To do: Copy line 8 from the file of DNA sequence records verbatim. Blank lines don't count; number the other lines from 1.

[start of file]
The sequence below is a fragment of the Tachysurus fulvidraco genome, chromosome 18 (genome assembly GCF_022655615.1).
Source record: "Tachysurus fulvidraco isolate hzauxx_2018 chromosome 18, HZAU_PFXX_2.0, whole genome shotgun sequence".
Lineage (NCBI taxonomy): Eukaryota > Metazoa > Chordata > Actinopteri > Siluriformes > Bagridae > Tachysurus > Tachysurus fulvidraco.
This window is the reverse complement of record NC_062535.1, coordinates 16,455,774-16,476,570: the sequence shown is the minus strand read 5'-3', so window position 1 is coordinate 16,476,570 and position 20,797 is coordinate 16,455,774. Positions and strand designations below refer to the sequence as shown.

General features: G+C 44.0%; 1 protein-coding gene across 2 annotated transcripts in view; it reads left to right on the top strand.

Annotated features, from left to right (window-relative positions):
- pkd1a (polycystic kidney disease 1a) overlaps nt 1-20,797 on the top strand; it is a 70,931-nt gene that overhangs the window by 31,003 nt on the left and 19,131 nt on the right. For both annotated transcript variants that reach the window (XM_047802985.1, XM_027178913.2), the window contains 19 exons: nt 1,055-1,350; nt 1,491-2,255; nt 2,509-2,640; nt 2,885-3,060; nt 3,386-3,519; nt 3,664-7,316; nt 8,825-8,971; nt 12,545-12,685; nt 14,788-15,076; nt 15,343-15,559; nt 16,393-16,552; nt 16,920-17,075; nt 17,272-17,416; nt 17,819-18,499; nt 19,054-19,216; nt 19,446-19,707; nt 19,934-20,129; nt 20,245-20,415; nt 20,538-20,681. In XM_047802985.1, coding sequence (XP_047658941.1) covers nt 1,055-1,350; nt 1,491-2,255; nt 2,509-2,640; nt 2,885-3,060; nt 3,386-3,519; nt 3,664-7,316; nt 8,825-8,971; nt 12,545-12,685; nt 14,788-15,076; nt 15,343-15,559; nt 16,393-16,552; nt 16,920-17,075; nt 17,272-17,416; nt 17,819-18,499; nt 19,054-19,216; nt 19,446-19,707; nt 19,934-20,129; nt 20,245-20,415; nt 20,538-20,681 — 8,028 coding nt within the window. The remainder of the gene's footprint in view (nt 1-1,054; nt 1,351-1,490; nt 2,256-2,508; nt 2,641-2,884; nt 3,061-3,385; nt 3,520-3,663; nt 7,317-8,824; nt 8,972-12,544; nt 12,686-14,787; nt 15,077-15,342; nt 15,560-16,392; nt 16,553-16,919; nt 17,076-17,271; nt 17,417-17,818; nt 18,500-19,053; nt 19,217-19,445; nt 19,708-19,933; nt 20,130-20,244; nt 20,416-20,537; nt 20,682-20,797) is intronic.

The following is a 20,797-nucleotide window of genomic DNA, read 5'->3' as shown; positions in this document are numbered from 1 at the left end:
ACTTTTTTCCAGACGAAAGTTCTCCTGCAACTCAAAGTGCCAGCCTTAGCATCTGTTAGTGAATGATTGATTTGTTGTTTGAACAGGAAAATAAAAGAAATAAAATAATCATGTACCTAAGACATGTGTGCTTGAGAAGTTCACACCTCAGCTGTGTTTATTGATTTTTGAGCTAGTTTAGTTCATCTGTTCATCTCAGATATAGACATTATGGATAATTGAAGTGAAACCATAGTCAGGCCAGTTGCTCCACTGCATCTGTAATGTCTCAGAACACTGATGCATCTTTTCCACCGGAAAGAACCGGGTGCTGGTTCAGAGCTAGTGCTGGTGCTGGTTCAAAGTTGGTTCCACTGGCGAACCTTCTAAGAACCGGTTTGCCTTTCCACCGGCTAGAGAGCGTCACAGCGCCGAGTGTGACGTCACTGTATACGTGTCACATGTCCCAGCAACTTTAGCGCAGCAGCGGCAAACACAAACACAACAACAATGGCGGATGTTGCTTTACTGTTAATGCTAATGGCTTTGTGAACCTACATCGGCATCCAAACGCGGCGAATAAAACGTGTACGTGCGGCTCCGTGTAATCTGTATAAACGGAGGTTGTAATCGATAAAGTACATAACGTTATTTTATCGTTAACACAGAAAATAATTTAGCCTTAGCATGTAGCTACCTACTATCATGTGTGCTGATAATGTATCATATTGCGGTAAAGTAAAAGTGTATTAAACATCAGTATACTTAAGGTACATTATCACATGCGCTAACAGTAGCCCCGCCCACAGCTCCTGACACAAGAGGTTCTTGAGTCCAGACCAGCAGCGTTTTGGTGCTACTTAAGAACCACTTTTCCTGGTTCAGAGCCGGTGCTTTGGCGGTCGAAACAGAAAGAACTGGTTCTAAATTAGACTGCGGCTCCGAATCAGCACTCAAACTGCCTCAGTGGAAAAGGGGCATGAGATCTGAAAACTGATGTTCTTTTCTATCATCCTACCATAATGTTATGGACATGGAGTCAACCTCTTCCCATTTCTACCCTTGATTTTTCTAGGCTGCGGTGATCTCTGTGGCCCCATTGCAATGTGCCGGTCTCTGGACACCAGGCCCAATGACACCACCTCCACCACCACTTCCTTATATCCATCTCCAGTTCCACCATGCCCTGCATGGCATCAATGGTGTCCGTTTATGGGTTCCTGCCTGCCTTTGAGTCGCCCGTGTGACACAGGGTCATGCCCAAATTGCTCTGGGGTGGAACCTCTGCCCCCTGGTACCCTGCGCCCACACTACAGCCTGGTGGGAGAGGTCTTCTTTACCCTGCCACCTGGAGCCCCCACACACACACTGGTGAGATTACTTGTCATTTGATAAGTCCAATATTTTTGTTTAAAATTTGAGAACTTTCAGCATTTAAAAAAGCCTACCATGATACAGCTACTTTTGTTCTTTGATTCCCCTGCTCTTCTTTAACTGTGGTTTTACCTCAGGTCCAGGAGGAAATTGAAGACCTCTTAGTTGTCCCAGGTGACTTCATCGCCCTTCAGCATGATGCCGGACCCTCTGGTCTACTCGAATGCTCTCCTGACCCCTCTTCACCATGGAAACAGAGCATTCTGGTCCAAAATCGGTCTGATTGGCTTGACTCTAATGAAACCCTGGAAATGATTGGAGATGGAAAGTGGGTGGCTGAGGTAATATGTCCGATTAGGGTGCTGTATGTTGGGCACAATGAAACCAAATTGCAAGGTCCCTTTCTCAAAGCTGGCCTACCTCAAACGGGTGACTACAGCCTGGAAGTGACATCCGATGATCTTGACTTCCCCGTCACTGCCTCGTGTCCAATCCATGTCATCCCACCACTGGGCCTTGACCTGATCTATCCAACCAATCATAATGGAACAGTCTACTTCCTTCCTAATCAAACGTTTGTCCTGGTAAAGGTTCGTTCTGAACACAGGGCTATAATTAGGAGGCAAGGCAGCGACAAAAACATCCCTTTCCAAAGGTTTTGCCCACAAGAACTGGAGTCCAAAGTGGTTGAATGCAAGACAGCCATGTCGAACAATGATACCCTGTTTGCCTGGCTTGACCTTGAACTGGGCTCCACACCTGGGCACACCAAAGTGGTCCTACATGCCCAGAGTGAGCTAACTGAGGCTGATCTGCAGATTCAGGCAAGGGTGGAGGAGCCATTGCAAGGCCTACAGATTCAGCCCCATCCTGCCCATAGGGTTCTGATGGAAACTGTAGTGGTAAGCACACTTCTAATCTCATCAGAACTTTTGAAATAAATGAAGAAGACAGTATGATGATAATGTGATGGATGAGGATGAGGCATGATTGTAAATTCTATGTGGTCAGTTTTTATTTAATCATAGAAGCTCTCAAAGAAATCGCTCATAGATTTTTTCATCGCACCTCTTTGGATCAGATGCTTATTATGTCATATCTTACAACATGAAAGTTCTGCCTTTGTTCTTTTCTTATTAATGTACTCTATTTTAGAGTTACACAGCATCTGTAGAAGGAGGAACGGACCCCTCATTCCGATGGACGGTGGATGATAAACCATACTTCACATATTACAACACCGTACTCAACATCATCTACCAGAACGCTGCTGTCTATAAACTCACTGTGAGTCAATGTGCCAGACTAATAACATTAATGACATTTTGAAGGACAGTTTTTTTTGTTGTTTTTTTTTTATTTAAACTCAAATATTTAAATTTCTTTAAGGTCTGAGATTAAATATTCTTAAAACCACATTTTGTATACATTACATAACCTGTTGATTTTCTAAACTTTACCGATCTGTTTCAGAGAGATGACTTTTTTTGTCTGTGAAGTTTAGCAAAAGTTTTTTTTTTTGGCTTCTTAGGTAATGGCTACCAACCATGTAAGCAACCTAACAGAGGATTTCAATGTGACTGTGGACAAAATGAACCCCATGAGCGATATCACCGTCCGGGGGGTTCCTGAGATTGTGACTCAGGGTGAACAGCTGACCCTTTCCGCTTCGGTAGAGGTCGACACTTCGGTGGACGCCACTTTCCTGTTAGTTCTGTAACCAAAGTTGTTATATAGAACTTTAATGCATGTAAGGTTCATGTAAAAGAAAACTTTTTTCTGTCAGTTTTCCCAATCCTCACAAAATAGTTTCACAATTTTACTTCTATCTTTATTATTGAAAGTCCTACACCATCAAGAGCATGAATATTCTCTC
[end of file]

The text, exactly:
The following is a 20,797-nucleotide window of genomic DNA, read 5'->3' as shown; positions in this document are numbered from 1 at the left end: